Last week, I presented Boost Range for Humans: documentation for the Boost Range library with concrete code examples. This week we'll talk about some of the cool features in Boost Range.


boost::irange() is the C++ equivalent to Python's range() function. It returns a range object containing an arithmetic series of numbers:

boost::irange(4, 10)    -> {4, 5, 6, 7, 8, 9}
boost::irange(4, 10, 2) -> {4, 6, 8}

Together with indexed() (see below), it serves as a range-based alternative to the classic C for loop.


boost::combine() takes two or more input ranges and creates a zipped range – a range of tuples where each tuple contains corresponding elements from each input range.

The input ranges must have equal size.

std::string str = "abcde";
std::vector<int> vec = {1, 2, 3, 4, 5};
for (const auto & zipped : boost::combine(str, vec)) {
    char c; int i;
    boost::tie(c, i) = zipped;

    // Iterates over the pairs ('a', 1), ('b', 2), ...


Most if not all algorithms from the C++ standard library that apply to containers (via begin/end iterator pairs) have been wrapped in Boost Range. Examples include copy(), remove(), sort(), count(), find_if().


Adaptors are among the most interesting concepts Boost Range has to offer.

There are generally two ways to use adaptors, either via function syntax or via a pipe syntax. While the former is handy for simple cases, while the latter allows chaining data transformations into an easy-to-read pipeline.

bool is_even(int n) { return n % 2 == 0; }
const std::vector<int> vec = { 0, 1, 2, 3, 4, 5, 6, 7, 8, 9 };

// Function-style call:
for (int i : boost::adaptors::filter(vec, is_even)) { ... }

// Pipe-style call:
for (int i : vec | boost::adaptors::filtered(is_even)) { ... }

To see the power of the latter syntax, consider a transformation pipeline:

int square(int n) { return n*n; }
std::map<int, int> input_map = { ... };

using boost::adaptors;
auto result = input_map | map_values
                        | filtered(is_even)
                        | transformed(square);


The boost::adaptors::indexed() adapter warrants special mention: it is analogous to Python's enumerate(). Given a Range, it gives access to the elements as well as their index within the range. Boost 1.56 or higher is required for this to work properly.


boost::accumulate() by default sums all the items in an input range, but other reduction functions can be supplied as well. Together with range adapters, this makes map-reduce pipelines easy to write.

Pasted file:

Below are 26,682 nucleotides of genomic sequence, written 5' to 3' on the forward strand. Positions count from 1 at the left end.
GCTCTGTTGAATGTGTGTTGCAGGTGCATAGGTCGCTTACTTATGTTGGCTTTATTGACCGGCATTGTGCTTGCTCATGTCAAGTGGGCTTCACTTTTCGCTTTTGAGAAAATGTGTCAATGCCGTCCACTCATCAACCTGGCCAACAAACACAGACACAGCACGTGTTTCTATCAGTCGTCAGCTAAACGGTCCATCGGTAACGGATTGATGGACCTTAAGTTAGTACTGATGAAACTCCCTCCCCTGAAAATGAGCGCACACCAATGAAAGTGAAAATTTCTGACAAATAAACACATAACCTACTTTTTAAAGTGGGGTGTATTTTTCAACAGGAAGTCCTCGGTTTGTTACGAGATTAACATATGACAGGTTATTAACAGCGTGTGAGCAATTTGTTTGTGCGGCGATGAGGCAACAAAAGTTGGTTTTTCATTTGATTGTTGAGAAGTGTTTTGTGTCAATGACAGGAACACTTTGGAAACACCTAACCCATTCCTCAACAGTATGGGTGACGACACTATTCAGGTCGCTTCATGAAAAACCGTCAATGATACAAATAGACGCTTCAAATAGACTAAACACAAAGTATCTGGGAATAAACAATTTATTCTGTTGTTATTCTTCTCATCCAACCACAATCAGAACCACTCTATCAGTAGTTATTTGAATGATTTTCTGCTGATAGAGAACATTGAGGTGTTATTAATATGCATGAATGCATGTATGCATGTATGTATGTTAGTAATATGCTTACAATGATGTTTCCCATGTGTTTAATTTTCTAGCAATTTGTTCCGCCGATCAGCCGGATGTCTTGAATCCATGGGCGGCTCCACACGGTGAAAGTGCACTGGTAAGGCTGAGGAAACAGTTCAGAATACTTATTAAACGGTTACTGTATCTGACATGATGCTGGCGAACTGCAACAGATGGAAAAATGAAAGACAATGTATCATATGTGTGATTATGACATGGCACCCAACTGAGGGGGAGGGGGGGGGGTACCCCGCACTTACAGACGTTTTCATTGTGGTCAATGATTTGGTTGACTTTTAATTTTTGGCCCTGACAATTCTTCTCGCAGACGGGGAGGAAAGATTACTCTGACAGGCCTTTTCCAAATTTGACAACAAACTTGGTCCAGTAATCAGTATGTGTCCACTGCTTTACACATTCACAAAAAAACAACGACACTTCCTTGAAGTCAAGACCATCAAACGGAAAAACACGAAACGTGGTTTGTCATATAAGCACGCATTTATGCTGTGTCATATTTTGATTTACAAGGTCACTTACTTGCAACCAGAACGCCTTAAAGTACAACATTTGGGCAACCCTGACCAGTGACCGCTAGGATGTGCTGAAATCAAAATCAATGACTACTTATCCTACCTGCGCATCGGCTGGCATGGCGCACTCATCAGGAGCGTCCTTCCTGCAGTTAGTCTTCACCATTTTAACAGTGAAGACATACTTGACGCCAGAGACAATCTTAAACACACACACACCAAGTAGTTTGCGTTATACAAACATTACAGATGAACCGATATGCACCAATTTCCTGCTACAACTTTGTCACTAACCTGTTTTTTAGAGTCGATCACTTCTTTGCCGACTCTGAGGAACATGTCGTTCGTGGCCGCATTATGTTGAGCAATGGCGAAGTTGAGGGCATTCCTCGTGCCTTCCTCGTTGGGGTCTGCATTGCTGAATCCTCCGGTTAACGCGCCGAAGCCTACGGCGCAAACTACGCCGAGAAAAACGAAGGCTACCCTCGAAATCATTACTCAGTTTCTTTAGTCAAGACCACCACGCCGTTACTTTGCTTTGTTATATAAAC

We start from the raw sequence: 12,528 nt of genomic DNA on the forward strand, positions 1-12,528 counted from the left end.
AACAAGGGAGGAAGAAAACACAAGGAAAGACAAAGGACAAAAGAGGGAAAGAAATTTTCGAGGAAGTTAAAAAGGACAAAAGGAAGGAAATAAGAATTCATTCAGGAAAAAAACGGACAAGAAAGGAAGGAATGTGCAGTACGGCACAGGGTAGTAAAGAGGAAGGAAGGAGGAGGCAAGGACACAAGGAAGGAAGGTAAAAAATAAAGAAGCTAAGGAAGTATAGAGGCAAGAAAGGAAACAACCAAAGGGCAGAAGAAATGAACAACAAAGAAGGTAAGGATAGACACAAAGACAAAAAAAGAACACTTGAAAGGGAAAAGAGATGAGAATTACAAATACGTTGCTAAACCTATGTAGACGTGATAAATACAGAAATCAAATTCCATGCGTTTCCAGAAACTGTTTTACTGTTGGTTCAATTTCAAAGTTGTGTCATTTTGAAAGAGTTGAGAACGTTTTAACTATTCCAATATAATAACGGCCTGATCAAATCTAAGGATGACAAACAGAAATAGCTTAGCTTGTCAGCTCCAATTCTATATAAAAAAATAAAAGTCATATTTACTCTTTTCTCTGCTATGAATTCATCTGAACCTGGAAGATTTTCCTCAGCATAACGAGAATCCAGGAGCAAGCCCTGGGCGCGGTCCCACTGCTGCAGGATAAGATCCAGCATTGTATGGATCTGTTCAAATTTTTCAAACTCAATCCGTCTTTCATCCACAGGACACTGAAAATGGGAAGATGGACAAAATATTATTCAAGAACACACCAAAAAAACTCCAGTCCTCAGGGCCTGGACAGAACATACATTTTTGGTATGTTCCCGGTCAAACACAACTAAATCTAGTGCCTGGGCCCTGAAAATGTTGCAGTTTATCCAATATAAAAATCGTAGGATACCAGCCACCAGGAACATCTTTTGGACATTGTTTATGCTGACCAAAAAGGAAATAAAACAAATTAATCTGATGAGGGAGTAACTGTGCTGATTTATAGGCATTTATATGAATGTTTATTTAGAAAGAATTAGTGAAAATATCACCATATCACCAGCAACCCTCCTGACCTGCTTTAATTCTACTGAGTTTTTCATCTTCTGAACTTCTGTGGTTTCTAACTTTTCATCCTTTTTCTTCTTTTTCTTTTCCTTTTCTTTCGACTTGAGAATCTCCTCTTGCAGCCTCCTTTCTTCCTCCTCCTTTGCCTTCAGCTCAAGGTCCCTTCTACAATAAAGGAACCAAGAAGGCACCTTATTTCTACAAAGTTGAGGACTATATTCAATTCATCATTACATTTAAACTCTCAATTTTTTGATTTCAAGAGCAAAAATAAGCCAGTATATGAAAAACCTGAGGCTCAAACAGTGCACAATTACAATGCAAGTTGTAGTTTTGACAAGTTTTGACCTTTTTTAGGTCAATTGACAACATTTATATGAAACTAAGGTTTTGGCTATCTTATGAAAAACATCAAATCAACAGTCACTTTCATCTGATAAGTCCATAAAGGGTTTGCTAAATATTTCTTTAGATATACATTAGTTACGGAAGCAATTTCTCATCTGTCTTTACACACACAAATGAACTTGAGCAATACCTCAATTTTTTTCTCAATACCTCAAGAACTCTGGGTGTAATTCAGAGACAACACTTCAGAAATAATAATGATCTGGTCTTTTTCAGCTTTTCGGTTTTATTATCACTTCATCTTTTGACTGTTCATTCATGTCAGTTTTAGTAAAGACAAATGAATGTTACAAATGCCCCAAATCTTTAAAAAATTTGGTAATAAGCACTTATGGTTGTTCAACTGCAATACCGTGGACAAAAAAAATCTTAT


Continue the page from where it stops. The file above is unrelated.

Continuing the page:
std::vector<int> vec = {1, 2, 3, 4, 5};
int product = boost::accumulate(vec, 1, std::multiplies<int>());


boost::as_literal() may be less a highlight and more of a crutch, but it bears mentioning still. Boost Range functions accept a wide variety of types, among them strings. C++ style strings (std::string) always work as expected, but with character arrays (char[]), there is an ambiguity as to whether the argument should be interpreted as array (including the terminal '\0' character) or as string (excluding the terminator).

By default, Boost Range treats them as arrays, which they are, after all. In practice, this is often a pitfall for newcomers. If any string-related range operations don't work as expected, this is a common reason.

To force the library to treat character arrays as strings, they can be wrapped in an as_literal() call. Alternatively, the C strings can be cast to std::string as well.


There are several interesting aspects about Boost Range. It plays very well with C++11's range-based for loops and makes code operating on containers much easier to write and (most importantly) read. In addition, it makes it possible to lay out data processing pipelines a lot more clearly.

Container iteration and modification becomes as easy as it is in modern scripting languages, which is a huge, huge step for the C++ language.

Let's hope that C++17 brings similar capabilities in the standard library. Until then, Boost Range is the way to go, so check out the docs and try it yourself.